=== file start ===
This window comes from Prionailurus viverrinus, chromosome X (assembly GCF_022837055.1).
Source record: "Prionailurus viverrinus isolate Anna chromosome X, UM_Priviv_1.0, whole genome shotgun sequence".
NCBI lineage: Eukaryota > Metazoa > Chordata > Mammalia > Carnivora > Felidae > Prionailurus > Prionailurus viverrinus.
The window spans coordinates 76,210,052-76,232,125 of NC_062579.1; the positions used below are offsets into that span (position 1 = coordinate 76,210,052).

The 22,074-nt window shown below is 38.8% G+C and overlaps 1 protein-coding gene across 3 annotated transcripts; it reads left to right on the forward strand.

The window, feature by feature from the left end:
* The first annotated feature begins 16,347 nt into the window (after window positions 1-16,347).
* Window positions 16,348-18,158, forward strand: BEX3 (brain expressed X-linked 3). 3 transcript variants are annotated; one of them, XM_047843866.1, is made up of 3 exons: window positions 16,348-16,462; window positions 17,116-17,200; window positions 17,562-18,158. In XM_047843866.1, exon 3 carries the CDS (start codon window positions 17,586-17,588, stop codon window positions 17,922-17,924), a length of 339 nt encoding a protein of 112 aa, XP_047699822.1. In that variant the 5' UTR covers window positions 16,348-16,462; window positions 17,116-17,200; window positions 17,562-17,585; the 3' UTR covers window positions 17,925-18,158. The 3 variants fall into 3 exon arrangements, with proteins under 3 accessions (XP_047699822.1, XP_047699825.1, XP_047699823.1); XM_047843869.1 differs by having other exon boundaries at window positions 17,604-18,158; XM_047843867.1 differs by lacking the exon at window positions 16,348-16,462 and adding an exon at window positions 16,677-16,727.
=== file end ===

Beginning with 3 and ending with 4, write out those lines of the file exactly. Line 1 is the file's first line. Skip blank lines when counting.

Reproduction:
NCBI lineage: Eukaryota > Metazoa > Chordata > Mammalia > Carnivora > Felidae > Prionailurus > Prionailurus viverrinus.
The window spans coordinates 76,210,052-76,232,125 of NC_062579.1; the positions used below are offsets into that span (position 1 = coordinate 76,210,052).